We have accumulated a trove of cases, rulings, advisories and audit intelligence over the many years that we have served the staffing industries. Reimbursement practices are heavily audited and contribute to a significant portion of the “Tax Gap” the IRS wishes to close.
Developing a robust reimbursement policy for your company, and implimenting the workflow to make that policy work, is a complicated affair that requires much thought.
Joe serves on the tax compliance committee of the National Association of Travel Health Organizations (NATHO) and is a significant contributor to the Tax Policy Best Practices and its complimentary documents for Travelers.
According to IRS pub 463 a job is far enough away if "you need to sleep or rest to meet the demands of your work while away from home." If that rest takes place at or near the traveler's tax home, it does not qualify, regardless of distance.
Many companies will use a policy of a 50 mile radius; however it should never go further than an internal screen. There is no such thing as a 50 mile rule in the tax code that allows one to qualify for tax free housing allowances. Only elected state legislators have that provision. While the desire for a mileage threshold is understandable, the more important question is: where is the traveler spending the night? While a company cannot be expected to police their employees, there must be a reasonable expectation that the traveler is getting their sleep "away from home" Depending on what part of the country you are in, 50 miles can be covered in a 40 minute commute, too short to be justified as a travel assignment. Tax free housing allowances must accompany housing expenses at the assignment. Following a 50 mile rule does not ensure that.
We wish we could give a succinct answer here. Then we would print it on gold paper, seal in platinum, sell one to each staffing company, and retire on the proceeds.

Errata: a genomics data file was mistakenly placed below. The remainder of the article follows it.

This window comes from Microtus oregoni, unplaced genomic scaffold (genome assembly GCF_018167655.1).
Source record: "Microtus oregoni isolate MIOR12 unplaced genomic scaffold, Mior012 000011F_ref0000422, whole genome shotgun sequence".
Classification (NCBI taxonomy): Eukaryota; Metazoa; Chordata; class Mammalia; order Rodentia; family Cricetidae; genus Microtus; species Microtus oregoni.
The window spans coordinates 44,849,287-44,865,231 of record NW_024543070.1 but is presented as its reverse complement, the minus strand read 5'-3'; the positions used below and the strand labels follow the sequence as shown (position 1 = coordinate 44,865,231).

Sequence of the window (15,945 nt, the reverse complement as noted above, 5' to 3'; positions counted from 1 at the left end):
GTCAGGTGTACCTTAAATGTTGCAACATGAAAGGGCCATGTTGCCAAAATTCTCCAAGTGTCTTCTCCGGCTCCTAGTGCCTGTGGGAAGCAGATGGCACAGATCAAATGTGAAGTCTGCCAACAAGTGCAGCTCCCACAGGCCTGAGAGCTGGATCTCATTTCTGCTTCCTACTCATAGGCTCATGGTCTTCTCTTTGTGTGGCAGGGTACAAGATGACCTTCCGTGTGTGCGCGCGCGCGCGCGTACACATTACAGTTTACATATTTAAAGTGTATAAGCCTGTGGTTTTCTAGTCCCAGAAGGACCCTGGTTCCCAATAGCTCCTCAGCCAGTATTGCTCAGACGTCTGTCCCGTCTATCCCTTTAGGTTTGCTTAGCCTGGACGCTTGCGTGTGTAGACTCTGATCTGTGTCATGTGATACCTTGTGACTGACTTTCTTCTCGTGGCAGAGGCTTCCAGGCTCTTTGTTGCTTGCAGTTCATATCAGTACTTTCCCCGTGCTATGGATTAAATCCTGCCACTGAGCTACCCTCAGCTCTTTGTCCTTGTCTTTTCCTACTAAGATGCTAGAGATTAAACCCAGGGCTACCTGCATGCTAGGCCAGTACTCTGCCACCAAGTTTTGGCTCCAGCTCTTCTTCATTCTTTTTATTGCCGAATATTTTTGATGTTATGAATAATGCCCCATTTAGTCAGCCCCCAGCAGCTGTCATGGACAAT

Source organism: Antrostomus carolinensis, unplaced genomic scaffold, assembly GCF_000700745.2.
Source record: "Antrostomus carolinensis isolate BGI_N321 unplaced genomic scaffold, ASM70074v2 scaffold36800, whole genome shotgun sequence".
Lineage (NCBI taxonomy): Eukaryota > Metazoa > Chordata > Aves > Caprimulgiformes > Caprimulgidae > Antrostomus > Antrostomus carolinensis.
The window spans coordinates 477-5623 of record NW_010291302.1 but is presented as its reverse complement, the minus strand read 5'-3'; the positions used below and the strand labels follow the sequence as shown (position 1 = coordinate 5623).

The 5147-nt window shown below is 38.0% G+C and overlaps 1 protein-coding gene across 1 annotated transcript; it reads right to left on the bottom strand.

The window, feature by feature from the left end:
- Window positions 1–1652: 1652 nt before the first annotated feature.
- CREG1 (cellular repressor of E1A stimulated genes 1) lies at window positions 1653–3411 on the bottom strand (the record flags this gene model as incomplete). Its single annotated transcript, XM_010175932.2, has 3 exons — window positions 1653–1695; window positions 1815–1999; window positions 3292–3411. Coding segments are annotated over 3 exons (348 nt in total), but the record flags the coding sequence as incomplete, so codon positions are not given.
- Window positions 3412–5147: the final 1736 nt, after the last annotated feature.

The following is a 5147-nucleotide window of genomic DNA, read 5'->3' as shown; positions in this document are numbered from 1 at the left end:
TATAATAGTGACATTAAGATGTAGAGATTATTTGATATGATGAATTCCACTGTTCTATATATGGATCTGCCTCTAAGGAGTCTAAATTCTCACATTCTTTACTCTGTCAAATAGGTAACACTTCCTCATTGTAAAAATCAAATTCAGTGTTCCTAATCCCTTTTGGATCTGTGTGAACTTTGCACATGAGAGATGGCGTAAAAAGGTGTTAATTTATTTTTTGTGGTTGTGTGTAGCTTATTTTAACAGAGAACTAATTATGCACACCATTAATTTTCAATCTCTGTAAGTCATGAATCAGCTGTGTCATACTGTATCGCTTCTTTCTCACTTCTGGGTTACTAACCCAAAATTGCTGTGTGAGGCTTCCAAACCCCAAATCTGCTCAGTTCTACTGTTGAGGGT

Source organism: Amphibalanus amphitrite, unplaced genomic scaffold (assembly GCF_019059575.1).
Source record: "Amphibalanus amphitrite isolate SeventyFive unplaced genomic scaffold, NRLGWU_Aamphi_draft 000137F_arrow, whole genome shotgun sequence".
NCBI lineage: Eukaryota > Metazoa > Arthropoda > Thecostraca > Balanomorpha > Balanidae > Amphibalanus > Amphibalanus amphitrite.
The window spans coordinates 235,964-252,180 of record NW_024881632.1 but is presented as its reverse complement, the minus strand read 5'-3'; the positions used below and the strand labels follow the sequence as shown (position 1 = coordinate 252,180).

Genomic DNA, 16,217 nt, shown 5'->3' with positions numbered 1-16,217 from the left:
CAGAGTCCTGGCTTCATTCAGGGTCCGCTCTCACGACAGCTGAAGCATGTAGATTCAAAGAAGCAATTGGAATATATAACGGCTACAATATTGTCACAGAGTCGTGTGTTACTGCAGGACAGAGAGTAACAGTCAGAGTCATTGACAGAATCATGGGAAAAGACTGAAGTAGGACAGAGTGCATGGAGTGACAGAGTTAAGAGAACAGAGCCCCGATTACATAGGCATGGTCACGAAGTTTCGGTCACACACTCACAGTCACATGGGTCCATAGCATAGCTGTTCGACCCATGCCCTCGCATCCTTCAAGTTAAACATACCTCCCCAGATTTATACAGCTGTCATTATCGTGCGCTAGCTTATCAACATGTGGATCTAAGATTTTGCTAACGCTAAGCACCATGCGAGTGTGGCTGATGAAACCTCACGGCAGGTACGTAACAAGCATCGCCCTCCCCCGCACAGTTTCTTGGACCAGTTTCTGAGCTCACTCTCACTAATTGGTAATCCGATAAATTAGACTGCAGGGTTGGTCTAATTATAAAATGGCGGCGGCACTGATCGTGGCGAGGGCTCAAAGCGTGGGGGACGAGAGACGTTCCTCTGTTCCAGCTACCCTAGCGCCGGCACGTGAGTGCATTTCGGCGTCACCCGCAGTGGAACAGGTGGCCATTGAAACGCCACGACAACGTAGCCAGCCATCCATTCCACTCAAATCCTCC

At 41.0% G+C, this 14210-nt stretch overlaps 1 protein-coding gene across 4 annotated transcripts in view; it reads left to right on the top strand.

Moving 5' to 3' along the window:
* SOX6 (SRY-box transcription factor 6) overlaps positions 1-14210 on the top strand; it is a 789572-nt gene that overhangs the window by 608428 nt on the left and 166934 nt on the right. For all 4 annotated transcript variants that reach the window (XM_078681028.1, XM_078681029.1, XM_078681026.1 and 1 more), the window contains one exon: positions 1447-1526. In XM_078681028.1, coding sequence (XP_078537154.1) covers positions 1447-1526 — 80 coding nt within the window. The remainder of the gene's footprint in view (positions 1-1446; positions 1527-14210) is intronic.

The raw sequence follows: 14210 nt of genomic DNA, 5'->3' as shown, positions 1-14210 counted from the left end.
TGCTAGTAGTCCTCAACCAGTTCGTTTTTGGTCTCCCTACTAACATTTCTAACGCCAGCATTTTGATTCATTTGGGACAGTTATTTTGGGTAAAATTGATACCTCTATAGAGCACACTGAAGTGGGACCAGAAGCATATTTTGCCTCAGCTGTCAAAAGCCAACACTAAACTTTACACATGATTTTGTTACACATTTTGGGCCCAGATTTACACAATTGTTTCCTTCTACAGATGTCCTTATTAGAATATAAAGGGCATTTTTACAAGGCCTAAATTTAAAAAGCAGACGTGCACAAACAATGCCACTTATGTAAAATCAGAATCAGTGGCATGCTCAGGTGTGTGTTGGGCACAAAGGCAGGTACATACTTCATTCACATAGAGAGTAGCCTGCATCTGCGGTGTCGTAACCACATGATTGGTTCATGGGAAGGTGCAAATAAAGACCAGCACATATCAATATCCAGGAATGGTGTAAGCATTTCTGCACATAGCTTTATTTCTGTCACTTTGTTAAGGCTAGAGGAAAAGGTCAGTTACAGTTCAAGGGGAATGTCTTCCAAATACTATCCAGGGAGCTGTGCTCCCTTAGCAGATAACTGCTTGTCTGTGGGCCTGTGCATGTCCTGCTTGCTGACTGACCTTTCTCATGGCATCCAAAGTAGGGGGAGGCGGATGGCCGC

To help avoid the liability of wage recharacterization, a staffing agency needs to have a written policy that lays out the administration of their reimbursement program. This is an area that one method may sound quite reasonable, yet be grievously in error. All we can do here it to offer to talk it over with you. Please give us a call.
The practice of willfully reducing wages (taxable income) and replacing it with non-taxable compensation with the intent of avoiding payroll taxes. This can be suspected in a number of ways. Below are just a few examples:
1) A company having a number of travelers working at the same location, one gets $30/hr wages plus $7/hr reimbursements and another gets $20/hr plus $17/hr in reimbursements. (Note both are getting the equivalent of $37/hr.)
2) Presenting contracts that offer the choice of picking between a taxed wage and the option of a reduced rate with tax free reimbursement payments in its place.
While ultimately the taxpayer is responsible for representing themselves accurately and paying the correct amount of income tax, there is some due diligence that the employer is responsible for in screening the existence of a tax home with their employees. In all honesty, this is not much different from requesting copies of an employee's professional license and photo ID.